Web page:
In: Business and Management

Submitted By agnesmonica
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Colin Drury, Management and Cost Accounting – Berkshire Threaded Fasteners Company

Berkshire Threaded Fasteners Company
Professor John Shank, The Amos Tuck School of Business Administration Dartmouth College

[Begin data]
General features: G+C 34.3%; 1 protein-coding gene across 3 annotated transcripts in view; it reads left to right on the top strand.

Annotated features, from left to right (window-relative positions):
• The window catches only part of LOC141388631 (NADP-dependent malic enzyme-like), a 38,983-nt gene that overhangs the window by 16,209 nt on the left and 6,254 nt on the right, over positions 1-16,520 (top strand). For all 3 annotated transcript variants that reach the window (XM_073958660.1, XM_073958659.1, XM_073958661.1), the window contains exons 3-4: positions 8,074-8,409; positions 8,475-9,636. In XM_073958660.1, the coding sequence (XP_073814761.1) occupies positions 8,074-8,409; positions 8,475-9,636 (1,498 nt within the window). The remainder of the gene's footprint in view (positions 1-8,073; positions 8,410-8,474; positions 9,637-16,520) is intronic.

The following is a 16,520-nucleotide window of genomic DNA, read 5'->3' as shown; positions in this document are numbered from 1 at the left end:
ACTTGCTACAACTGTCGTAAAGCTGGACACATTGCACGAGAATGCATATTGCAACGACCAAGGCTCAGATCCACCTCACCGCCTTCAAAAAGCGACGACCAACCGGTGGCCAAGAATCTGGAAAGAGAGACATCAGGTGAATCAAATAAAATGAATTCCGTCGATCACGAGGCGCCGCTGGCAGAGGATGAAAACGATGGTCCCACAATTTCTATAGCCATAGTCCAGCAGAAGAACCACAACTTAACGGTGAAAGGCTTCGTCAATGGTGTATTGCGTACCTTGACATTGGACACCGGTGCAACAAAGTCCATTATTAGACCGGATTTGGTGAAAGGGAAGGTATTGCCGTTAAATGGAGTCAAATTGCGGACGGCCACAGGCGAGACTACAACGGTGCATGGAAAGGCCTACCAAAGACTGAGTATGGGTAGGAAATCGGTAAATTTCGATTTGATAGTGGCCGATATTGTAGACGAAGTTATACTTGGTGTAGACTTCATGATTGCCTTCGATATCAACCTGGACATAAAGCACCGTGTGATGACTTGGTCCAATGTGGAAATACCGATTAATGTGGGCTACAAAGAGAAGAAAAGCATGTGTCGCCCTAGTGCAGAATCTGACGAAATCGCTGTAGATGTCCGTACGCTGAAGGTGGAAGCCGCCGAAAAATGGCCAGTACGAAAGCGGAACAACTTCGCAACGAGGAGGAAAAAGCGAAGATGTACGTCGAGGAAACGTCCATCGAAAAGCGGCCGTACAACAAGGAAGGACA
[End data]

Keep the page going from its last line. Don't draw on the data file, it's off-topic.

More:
This case is reprinted from Cases in Cost Management, Shank, J. K., 1996, South Western Publishing Company. The case was adapted by Professor John Shank, with permission from the author from an earlier case written by J. P. Culliton, Harvard Business School. The case was originally set in the mid 1970's. In February 2000, Brandon Cook was appointed general manager by Joe Magers, president of Berkshire Threaded Fasteners Company. Cook age 56, had wide executive experience in manufacturing products similar to those of Berkshire. The appointment of Cook resulted from management problems arising from the death of John Magers, founder and until his death in early 1999, president of the company. Joe Magers had only four years experience with the company and in early 2000 he was 34 years old. His father had hoped to train Joe over a 10-year period, but the father's untimely death had cut this seasoning period short. The younger Magers became president after his father's death, and he had exercised full control until he hired Cook. Joe Magers knew that he had made several poor decisions during 1999 and that the morale of the organization had suffered, apparently through lack of confidence in him. When he received the income statement for 1999 (Exhibit 1), the loss of over $70,000 during a good business year convinced him that he needed help. He attracted Cook from a competitor by offering a stock option incentive in addition to salary. The arrangement was that Cook, as general manager, would have full authority to execute any changes he desired. In addition, Cook would explain the reasons for his decisions to Magers and thereby train him for successful leadership…...

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